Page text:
The root of this attachment style lies in caregivers who didn’t know or didn’t want to attend to, regulate, or understand the emotional needs of their child. In response, the child assumes that the best way to avoid feeling more rejection is to disconnect from their emotions and stop expressing them. The consequences of this experience are immense in adulthood. See if you identify with any of the following:

  • It’s hard for me to commit.
  • I don’t like to express what I feel.
  • I know that I’m usually cold with people.
  • Emotional intimacy is uncomfortable for me.
  • I see many failures and defects in my partners.
  • I usually suppress my emotions and needs.
  • I have a hard time understanding what others are feeling.
  • When they ask me to express what I feel I get angry.
  • I prioritize my independence at all costs in relationships.
  • I don’t like to share my thoughts, dreams, and desires with my partners.

Number of statements with which I identify: _______

3. Disorganized attachment

Growing up in a hostile family environment always comes at a cost. For example, it can cause trauma, fear, dissociation, and the development of disorganized attachment. In this case, the trigger lies in a childhood dominated by abuse or extremely dysfunctional dynamics on the part of the caregivers.

These black holes from the past translate into a typology that manifests itself in maturity as follows:

  • I don’t know how to regulate my emotions.
  • I’ve had partners who mistreated me.
  • I have many unhealed traumas.
  • I know that my behavior is sometimes contradictory.
  • I think that people, in general, aren’t to be trusted.
  • I feel defective and have really low self-esteem.
  • I want others to love me, but I’m terrified that they’ll hurt me.
  • I know that, in any relationship, my partner will always end up leaving me.
  • I’d like to be able to love better, but my fears and anxiety spoil everything.
  • I need to be in control in a relationship to ensure that I don’t get hurt.

♥ Number of statements with which I identify: _______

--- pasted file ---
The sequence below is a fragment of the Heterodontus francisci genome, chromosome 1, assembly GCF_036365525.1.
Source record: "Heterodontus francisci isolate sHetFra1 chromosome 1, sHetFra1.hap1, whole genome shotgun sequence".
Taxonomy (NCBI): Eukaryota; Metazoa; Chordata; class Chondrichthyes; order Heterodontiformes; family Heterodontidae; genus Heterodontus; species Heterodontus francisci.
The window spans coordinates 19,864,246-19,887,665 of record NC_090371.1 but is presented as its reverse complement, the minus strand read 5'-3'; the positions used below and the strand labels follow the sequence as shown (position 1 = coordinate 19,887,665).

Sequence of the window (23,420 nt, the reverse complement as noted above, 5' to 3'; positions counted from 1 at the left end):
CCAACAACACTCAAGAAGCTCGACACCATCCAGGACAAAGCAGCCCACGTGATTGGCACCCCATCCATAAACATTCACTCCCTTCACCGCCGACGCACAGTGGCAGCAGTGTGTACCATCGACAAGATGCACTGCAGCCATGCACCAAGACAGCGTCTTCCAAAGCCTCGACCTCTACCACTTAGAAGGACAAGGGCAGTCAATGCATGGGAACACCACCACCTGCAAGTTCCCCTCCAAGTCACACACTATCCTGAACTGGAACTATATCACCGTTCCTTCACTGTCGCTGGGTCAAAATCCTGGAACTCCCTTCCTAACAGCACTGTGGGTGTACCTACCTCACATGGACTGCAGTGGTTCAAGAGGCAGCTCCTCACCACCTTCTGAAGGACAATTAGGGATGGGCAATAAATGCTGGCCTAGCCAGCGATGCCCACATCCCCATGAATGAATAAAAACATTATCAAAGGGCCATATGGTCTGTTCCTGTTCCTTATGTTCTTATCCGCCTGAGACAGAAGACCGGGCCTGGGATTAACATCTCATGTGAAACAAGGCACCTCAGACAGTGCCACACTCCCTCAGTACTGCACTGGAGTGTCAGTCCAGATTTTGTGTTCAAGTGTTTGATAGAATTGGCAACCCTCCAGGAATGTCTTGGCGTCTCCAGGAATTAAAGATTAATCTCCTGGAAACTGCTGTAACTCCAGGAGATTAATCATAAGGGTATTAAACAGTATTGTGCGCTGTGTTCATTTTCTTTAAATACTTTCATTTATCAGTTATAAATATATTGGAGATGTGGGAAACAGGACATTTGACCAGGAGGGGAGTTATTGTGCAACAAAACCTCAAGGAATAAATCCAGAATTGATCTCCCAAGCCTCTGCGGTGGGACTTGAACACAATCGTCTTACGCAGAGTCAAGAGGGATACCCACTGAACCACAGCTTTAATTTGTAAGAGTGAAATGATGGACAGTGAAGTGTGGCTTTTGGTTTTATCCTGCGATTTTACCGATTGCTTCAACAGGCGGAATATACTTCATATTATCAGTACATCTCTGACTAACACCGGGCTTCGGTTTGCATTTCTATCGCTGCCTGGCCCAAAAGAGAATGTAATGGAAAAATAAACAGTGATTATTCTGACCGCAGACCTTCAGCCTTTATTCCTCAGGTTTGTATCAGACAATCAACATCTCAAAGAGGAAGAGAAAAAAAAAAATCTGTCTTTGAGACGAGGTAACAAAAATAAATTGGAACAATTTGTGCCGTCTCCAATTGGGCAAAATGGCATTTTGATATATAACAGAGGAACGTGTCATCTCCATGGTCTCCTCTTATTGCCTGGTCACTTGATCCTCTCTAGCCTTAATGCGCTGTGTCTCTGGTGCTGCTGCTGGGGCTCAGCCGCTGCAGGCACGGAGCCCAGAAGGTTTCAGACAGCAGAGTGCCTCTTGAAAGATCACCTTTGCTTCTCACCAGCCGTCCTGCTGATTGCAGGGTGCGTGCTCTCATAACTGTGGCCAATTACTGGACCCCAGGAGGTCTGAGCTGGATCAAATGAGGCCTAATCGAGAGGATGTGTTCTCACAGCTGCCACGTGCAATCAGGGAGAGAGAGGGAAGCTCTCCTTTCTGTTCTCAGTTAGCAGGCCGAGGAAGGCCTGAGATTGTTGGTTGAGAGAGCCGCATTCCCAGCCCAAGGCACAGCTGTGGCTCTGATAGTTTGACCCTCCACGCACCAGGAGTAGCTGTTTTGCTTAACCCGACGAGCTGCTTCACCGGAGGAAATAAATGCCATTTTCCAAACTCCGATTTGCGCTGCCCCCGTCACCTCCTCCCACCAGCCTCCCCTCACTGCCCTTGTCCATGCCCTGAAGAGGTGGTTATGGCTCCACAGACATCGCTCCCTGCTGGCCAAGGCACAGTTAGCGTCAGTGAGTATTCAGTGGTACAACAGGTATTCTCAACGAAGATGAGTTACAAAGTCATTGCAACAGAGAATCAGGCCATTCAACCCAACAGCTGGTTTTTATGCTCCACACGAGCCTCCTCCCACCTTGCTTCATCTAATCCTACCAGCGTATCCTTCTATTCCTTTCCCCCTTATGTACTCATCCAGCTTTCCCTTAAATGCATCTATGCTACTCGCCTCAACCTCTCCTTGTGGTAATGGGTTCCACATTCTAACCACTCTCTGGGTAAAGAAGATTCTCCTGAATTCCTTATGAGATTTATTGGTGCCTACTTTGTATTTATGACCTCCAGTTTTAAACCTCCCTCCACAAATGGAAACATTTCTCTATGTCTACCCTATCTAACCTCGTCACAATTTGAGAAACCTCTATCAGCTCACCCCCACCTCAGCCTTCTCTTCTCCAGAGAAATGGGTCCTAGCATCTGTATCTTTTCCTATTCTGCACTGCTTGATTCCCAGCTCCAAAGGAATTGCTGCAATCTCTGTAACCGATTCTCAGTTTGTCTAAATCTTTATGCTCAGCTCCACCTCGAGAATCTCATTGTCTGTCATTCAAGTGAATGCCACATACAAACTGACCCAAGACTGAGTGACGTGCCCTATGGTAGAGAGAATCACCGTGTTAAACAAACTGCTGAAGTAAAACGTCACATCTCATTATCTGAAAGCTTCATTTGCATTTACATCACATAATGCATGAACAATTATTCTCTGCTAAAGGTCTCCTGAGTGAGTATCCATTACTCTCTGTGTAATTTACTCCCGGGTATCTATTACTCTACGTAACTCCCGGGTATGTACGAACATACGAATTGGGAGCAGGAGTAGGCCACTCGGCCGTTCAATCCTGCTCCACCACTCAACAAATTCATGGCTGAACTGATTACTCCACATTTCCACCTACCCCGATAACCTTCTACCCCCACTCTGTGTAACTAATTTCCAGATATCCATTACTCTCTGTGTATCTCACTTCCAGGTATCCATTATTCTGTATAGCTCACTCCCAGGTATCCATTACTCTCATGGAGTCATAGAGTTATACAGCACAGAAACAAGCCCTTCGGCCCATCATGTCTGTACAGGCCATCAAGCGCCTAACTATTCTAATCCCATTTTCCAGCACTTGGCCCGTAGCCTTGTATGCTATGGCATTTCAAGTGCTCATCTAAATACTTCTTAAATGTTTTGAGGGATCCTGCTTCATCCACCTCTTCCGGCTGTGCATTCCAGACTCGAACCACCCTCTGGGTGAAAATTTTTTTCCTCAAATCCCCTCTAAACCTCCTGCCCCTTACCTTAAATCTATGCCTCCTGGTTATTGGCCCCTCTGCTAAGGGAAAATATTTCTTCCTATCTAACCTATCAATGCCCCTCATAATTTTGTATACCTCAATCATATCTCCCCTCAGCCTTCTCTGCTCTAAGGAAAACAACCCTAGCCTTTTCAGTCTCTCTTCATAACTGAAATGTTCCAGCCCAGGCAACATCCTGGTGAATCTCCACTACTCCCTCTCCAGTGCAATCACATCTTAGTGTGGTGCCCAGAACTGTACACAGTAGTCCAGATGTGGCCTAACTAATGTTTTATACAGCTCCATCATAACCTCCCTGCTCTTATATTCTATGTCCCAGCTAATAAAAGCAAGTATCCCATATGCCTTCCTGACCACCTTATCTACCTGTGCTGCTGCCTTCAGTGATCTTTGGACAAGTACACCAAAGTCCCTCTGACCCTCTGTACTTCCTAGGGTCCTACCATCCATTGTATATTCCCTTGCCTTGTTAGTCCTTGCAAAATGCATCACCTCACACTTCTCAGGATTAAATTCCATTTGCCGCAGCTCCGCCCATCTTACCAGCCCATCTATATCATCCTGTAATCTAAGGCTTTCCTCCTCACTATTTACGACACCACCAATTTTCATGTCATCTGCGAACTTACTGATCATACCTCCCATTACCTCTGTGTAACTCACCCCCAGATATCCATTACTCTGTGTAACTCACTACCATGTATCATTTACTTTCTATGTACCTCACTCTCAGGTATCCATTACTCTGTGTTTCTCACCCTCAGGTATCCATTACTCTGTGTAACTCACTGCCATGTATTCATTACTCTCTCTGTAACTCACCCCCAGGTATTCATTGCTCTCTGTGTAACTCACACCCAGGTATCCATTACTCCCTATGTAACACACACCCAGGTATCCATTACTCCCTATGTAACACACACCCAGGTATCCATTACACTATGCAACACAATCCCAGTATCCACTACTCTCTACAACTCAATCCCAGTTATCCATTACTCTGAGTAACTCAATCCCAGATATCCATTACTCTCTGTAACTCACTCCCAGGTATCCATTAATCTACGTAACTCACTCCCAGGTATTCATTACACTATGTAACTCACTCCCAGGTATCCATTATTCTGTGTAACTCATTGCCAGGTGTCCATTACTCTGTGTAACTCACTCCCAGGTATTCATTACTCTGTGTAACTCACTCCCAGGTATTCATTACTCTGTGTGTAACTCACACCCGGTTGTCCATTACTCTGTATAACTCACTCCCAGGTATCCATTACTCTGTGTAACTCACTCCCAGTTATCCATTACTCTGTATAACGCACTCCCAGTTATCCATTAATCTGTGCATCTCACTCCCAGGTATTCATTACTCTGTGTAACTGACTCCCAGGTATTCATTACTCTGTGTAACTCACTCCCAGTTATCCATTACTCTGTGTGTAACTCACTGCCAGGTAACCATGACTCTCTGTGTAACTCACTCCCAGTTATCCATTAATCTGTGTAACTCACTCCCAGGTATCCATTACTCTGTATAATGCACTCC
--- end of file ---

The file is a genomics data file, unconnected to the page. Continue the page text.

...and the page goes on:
If you identify with maladaptive attachment patterns, such as disorganized or avoidant, you can work on them and make changes.

4. Secure attachment

Secure attachment enables people to build healthier bonds, defined by good emotional intimacy, maturity, trust, and effective communication. Having affectionate caregivers, competent in emotional intelligence and capable of nurturing needs, provides optimal strengths for socio-affective development.

In this list, are the factors to consider to figure out if this type of attachment defines you.

  • I’m not afraid of being abandoned.
  • I don’t mistrust people.
  • I feel loved and respected.
  • I have good self-esteem.
  • I know how to express to my partner what I need.
  • I communicate assertively and empathetically.
  • I understand and attend to the emotions of my loved ones.
  • I surround myself with emotionally enriching people.
  • I trust my ability to build healthy bonds.
  • It’s not difficult for me to become intimate or build good complicity with others.

Number of statements with which I identify: _______

Recognizing your attachment style is essential if you want to make changes and build satisfying relationships.

Woman kissing her partner symbolizing how to know what my attachment style is
Many of us are defined by the secure attachment style.

Final assessment

To find out what your attachment style is, compare the results you obtained from the statements above. Although you’ve no doubt scored in all of them, one will stand out. The types of attachment described here are pure but, in reality, none of us are so pure. But, you’ll probably find that you score higher in one of the profiles.

However, sometimes, even if you may fit one personality profile, the way you behave can depend on the context and could mimic another style. For example, you might have a secure attachment style but, on occasion, fall victim to insecurity and behave with an anxious style. This is completely normal. The good news is that doing so and identifying this pattern gives information about what your real fears are, and prevents them from remaining in your unconscious.

Finally, if you find yourself with a maladaptive attachment style, don’t hesitate to request specialized help. There are valid therapies that can facilitate a change toward feelings of well-being and happiness.

All cited sources were thoroughly reviewed by our team to ensure their quality, reliability, currency, and validity. The bibliography of this article was considered reliable and of academic or scientific accuracy.

This text is provided for informational purposes only and does not replace consultation with a professional. If in doubt, consult your specialist.